CADTM Latin America and Caribbean continental assembly was held in Port-au-Prince

4 November 2013 by CADTM AYNA

A CADTM Latin America and Caribbean continental assembly was held in Port-au-Prince from 31 October to 2 November 2013.

Before the assembly, on 29 October, Eric Toussaint gave a conference at Port-au-Prince University on the subject of the global crisis of capitalism, which was attended by 200 people mostly in the 20 - 25 age range.
Eric Toussaint examined the crisis that began in 2007 – 2008, demonstrating the interrelationship of the financial, economic, food, climate, and institutional crises.

Eric Toussaint et Camille Chalmers

He continued with an overview of the events of the last hundred years, from the First World War up to today to explain the most important lessons learned, before concluding on the actions carried out by the CADTM.
His talk was followed by a very interesting exchange with the audience thanks to a wide range of Questions: Is capitalism approaching its final phase? What do you think about grass roots globalisation? What revolutionary strategies should we adopt? What do you think about the Chinese presence in Africa, restitution claims by Caribbean countries, and the impact of consumerism on the food crisis? Does ignoring one’s cultural heritage weaken a country? Are the events in Libya part of the Arab spring? How does capitalism seek to make profits from climate change? Does capitalism not impose its own form of democracy? What does “Third World” mean today? What can be made of European socialists like François Hollande and his Mali intervention? What about Chavez-Morales-Correa?

As you can imagine, this enabled us to dig deep into these and other issues.

Public étudiant

On 30 October, CADTM delegates from Argentina, Brazil, Uruguay, Chile, Haiti, Belgium, and France (delegates from Venezuela and Colombia could not be present due to circumstances beyond their control) joined different social movements struggling in the fields of Human rights, feminism, food self-sufficiency, debt, and popular education.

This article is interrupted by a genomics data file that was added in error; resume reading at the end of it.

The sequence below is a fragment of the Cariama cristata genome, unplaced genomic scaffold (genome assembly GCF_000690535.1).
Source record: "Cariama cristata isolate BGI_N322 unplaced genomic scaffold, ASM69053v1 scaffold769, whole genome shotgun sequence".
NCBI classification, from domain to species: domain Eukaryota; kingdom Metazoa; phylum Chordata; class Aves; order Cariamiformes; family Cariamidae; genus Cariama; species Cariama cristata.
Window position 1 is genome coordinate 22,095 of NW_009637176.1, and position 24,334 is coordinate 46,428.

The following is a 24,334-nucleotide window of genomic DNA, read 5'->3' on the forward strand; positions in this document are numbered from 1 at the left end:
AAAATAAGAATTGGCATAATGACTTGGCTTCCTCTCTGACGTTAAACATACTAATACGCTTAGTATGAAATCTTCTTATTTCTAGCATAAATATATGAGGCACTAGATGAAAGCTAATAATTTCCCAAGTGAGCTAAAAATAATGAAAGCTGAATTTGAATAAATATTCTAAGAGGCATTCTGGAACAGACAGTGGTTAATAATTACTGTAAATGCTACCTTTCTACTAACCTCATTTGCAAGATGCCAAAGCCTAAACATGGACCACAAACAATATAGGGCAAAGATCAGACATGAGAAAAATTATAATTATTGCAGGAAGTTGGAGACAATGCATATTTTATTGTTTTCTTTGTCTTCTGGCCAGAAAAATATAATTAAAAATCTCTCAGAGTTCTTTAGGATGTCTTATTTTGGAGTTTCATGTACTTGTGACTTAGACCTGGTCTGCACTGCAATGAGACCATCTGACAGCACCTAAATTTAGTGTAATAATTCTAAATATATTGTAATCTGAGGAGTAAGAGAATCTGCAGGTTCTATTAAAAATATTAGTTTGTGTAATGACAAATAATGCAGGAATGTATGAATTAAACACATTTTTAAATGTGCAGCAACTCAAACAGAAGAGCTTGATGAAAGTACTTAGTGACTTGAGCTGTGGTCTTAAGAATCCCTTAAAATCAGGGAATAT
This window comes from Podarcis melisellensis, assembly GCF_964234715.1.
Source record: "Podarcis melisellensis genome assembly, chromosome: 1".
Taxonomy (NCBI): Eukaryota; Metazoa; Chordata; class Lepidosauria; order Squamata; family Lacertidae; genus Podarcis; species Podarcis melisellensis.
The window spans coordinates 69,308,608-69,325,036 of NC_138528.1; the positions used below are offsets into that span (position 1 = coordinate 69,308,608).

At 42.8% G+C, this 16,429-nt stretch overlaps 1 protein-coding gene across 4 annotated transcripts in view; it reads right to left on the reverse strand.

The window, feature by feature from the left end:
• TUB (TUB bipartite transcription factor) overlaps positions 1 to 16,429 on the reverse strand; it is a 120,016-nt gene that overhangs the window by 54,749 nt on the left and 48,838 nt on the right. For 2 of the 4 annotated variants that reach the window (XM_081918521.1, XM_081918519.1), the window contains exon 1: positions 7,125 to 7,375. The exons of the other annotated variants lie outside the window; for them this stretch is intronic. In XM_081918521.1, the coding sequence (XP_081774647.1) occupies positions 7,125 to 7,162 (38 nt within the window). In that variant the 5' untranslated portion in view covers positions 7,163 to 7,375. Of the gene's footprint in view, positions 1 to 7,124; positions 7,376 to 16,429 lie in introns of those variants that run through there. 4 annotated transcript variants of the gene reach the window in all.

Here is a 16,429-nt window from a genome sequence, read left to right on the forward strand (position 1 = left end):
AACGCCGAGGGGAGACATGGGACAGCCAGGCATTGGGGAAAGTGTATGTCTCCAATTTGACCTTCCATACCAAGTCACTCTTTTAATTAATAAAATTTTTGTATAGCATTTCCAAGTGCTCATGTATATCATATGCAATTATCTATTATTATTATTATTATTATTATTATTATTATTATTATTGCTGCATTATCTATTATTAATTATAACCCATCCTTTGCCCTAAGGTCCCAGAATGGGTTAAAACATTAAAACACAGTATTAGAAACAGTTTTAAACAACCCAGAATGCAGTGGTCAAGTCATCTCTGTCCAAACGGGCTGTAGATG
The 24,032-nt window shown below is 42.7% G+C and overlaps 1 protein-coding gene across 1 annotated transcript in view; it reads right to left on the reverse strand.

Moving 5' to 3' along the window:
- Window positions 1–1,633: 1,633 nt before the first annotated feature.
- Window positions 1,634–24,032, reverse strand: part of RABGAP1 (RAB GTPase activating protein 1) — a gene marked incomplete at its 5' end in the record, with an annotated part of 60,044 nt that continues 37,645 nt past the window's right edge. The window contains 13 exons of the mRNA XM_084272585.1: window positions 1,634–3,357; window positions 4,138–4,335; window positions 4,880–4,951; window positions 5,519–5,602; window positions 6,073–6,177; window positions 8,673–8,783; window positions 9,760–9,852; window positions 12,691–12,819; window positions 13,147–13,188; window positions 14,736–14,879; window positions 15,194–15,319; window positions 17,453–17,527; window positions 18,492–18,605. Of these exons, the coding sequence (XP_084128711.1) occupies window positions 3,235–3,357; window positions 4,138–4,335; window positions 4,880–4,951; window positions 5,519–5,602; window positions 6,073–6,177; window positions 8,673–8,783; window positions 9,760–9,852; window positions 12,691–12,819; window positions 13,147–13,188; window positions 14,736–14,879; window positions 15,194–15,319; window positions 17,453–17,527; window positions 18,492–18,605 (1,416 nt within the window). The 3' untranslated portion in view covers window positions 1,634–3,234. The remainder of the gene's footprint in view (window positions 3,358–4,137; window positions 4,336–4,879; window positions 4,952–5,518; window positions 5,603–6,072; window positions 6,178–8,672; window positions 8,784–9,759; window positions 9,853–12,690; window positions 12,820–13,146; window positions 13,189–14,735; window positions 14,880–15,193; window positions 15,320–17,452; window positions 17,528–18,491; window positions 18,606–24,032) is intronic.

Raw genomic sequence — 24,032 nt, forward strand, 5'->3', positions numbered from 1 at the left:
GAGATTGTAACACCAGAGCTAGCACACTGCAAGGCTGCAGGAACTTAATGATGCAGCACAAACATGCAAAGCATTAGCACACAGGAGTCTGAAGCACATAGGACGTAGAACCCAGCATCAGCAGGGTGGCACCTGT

On the morning of the 31st the PAPDA (Haitian organisation member of CADTM) held a press conference to present CADTM actions. A dozen local radio stations and a dozen local television stations showed up.

At midday, a meeting between the CADTM and 6 progressive Haitian political parties was held.

Finally at 4 o’clock, there was a conference at the university, open to the public, to debate the euro crisis.

Translation : Mike Krolikowski and Charles La Via


Abya Yala Nuestra América
Abya Yala is the name given by the Kuna Indians of Panama and Colombia to the American continent before the arrival of Christopher Columbus and the Europeans. The expression “Abya Yala” means “land in its full maturity” in the language of the Kunas. The indigenous Aymara leader of Bolivia Takir Mamani proposed that all indigenous peoples of the Americas should name their homelands by this name, and use this name in their documents and oral declarations, arguing that “to place foreign names on our cities, towns and continents is to subjugate our identity to the will of our invaders and their heirs.” Abya Yala was chosen in 1992 by the indigenous nations of America to name America instead of Amerigo Vespucci.



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